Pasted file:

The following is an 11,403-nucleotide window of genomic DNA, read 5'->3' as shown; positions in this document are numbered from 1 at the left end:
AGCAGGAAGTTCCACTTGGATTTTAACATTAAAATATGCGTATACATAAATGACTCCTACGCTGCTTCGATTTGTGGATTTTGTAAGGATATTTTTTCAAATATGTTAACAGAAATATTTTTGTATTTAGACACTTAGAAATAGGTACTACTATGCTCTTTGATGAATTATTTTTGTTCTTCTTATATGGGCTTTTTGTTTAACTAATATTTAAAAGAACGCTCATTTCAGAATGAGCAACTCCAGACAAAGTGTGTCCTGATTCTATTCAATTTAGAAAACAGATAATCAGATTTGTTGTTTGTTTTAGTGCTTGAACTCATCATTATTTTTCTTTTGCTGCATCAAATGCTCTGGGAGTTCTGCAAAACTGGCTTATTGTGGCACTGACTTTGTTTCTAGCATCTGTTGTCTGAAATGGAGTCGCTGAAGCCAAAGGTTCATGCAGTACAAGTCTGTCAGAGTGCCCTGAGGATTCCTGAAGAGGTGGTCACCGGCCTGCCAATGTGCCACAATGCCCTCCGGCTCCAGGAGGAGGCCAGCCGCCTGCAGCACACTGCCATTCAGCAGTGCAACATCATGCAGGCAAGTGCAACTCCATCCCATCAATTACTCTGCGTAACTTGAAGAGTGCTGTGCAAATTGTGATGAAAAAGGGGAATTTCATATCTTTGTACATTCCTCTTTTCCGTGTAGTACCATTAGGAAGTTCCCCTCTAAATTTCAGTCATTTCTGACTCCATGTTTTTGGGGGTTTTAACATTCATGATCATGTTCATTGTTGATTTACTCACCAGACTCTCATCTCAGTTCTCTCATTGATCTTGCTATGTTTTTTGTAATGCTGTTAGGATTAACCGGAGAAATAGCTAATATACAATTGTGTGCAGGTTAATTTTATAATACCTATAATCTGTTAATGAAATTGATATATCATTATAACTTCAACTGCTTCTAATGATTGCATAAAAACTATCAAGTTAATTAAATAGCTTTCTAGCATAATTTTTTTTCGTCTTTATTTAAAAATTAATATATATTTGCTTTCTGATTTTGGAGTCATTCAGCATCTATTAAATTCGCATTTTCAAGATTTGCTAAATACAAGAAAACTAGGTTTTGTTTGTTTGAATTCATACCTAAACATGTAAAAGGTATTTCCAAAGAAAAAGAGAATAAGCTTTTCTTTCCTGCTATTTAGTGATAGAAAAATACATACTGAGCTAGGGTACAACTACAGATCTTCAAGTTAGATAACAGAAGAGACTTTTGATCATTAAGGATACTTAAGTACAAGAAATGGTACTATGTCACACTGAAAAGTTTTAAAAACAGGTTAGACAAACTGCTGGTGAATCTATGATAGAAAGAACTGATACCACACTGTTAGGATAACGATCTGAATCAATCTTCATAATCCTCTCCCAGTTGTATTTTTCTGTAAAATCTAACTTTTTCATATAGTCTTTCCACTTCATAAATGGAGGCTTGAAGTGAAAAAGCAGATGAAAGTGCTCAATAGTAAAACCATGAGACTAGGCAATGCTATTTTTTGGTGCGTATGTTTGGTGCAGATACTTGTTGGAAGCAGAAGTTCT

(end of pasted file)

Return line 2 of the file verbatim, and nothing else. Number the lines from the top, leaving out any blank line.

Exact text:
AGCAGGAAGTTCCACTTGGATTTTAACATTAAAATATGCGTATACATAAATGACTCCTACGCTGCTTCGATTTGTGGATTTTGTAAGGATATTTTTTCAAATATGTTAACAGAAATATTTTTGTATTTAGACACTTAGAAATAGGTACTACTATGCTCTTTGATGAATTATTTTTGTTCTTCTTATATGGGCTTTTTGTTTAACTAATATTTAAAAGAACGCTCATTTCAGAATGAGCAACTCCAGACAAAGTGTGTCCTGATTCTATTCAATTTAGAAAACAGATAATCAGATTTGTTGTTTGTTTTAGTGCTTGAACTCATCATTATTTTTCTTTTGCTGCATCAAATGCTCTGGGAGTTCTGCAAAACTGGCTTATTGTGGCACTGACTTTGTTTCTAGCATCTGTTGTCTGAAATGGAGTCGCTGAAGCCAAAGGTTCATGCAGTACAAGTCTGTCAGAGTGCCCTGAGGATTCCTGAAGAGGTGGTCACCGGCCTGCCAATGTGCCACAATGCCCTCCGGCTCCAGGAGGAGGCCAGCCGCCTGCAGCACACTGCCATTCAGCAGTGCAACATCATGCAGGCAAGTGCAACTCCATCCCATCAATTACTCTGCGTAACTTGAAGAGTGCTGTGCAAATTGTGATGAAAAAGGGGAATTTCATATCTTTGTACATTCCTCTTTTCCGTGTAGTACCATTAGGAAGTTCCCCTCTAAATTTCAGTCATTTCTGACTCCATGTTTTTGGGGGTTTTAACATTCATGATCATGTTCATTGTTGATTTACTCACCAGACTCTCATCTCAGTTCTCTCATTGATCTTGCTATGTTTTTTGTAATGCTGTTAGGATTAACCGGAGAAATAGCTAATATACAATTGTGTGCAGGTTAATTTTATAATACCTATAATCTGTTAATGAAATTGATATATCATTATAACTTCAACTGCTTCTAATGATTGCATAAAAACTATCAAGTTAATTAAATAGCTTTCTAGCATAATTTTTTTTCGTCTTTATTTAAAAATTAATATATATTTGCTTTCTGATTTTGGAGTCATTCAGCATCTATTAAATTCGCATTTTCAAGATTTGCTAAATACAAGAAAACTAGGTTTTGTTTGTTTGAATTCATACCTAAACATGTAAAAGGTATTTCCAAAGAAAAAGAGAATAAGCTTTTCTTTCCTGCTATTTAGTGATAGAAAAATACATACTGAGCTAGGGTACAACTACAGATCTTCAAGTTAGATAACAGAAGAGACTTTTGATCATTAAGGATACTTAAGTACAAGAAATGGTACTATGTCACACTGAAAAGTTTTAAAAACAGGTTAGACAAACTGCTGGTGAATCTATGATAGAAAGAACTGATACCACACTGTTAGGATAACGATCTGAATCAATCTTCATAATCCTCTCCCAGTTGTATTTTTCTGTAAAATCTAACTTTTTCATATAGTCTTTCCACTTCATAAATGGAGGCTTGAAGTGAAAAAGCAGATGAAAGTGCTCAATAGTAAAACCATGAGACTAGGCAATGCTATTTTTTGGTGCGTATGTTTGGTGCAGATACTTGTTGGAAGCAGAAGTTCT